The pesticide safety training for workers under the revised WPS (subparts D, E, F and G of 40 CFR Part 170) must be presented either orally from written materials or audio-visually, at a location that is reasonably free from distraction and conducive to training. All training materials must be EPA-approved. The training must be presented in a manner that the workers can understand, such as through a translator. The worker trainer must be present during the entire training program and must respond to workers' questions.
The training must include, at a minimum, all of the following after January 2, 2018:

  • The responsibility of agricultural employers to provide workers and handlers with information and protections designed to reduce work-related pesticide exposures and illnesses. This includes ensuring workers and handlers have been trained on pesticide safety, providing pesticide safety and application and hazard information, decontamination supplies and emergency medical assistance, and notifying workers of restrictions during applications and on entering pesticide treated areas. A worker or handler may designate in writing a representative to request access to pesticide application and hazard information.
  • How to recognize and understand the meaning of the posted warning signs used for notifying workers of restrictions on entering pesticide treated areas on the establishment.
  • How to follow directions and/or signs about keeping out of pesticide treated areas subject to a restricted-entry interval and application exclusion zones.
  • Where and in what forms pesticides may be encountered during work activities, and potential sources of pesticide exposure on the agricultural establishment. This includes exposure to pesticide residues that may be on or in plants, soil, tractors, application and chemigation equipment, or used personal protective equipment, and that pesticides may drift through the air from nearby applications or be in irrigation water.
  • Potential hazards from toxicity and exposure that pesticides present to workers and their families, including acute and chronic effects, delayed effects, and sensitization.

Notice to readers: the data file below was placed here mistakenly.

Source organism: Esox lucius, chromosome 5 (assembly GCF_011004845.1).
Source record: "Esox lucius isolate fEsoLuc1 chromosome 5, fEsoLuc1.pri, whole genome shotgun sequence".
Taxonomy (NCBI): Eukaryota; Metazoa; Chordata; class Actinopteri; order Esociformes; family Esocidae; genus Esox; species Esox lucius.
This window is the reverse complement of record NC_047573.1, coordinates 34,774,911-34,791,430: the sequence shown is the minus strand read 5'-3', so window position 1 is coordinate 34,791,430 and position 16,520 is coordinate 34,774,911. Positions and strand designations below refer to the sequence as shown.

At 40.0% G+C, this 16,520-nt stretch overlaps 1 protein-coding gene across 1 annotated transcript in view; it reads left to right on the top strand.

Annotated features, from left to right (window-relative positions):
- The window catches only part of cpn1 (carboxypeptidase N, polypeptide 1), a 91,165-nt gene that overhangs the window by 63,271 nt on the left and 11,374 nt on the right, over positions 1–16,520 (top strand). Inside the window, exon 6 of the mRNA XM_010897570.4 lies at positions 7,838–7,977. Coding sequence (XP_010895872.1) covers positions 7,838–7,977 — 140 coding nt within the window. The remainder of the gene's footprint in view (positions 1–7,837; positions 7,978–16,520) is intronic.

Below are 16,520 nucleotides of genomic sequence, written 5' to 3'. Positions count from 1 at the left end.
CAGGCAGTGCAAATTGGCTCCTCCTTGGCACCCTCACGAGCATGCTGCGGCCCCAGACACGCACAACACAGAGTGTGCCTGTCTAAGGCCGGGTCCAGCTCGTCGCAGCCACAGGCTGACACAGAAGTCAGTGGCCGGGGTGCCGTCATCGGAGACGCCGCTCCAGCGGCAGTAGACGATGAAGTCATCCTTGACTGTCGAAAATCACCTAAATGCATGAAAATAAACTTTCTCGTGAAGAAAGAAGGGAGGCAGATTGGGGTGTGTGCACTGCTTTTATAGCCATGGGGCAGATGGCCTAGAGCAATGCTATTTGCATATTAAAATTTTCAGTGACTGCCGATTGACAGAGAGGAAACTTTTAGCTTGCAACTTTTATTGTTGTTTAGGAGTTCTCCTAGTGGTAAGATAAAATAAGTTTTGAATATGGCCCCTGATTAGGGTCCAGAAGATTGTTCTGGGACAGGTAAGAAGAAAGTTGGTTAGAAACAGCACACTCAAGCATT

• Routes through which pesticides can enter the body.
  • Signs and symptoms of common types of pesticide poisoning.
  • Emergency first aid for pesticide injuries or poisonings.
  • Routine and emergency decontamination procedures, including emergency eye flushing techniques, and if pesticides are spilled or sprayed on the body to use decontamination supplies to wash immediately or rinse off in the nearest clean water, including springs, streams, lakes or other sources if more readily available than decontamination supplies, and as soon as possible, wash or shower with soap and water, shampoo hair, and change into clean clothes.
  • How and when to obtain emergency medical care.
  • When working in pesticide treated areas, wear work clothing that protects the body from pesticide residues and wash hands before eating, drinking, using chewing gum or tobacco, or using the toilet.
  • Wash or shower with soap and water, shampoo hair, and change into clean clothes as soon as possible after working in pesticide treated areas.
  • Potential hazards from pesticide residues on clothing.
  • Wash work clothes before wearing them again and wash them separately from other clothes.
  • Do not take pesticides or pesticide containers used at work to your home.
  • Safety data sheets provide hazard, emergency medical treatment and other information about the pesticides used on the establishment they may come in contact with. The responsibility of agricultural employers to do all of the following:
    • Display safety data sheets for all pesticides used on the establishment.
    • Provide workers and handlers information about the location of the safety data sheets on the establishment.
    • Provide workers and handlers unimpeded access to safety data sheets during normal work hours.
  • The rule prohibits agricultural employers from allowing or directing any worker to mix, load or apply pesticides or assist in the application of pesticides unless the worker has been trained as a handler.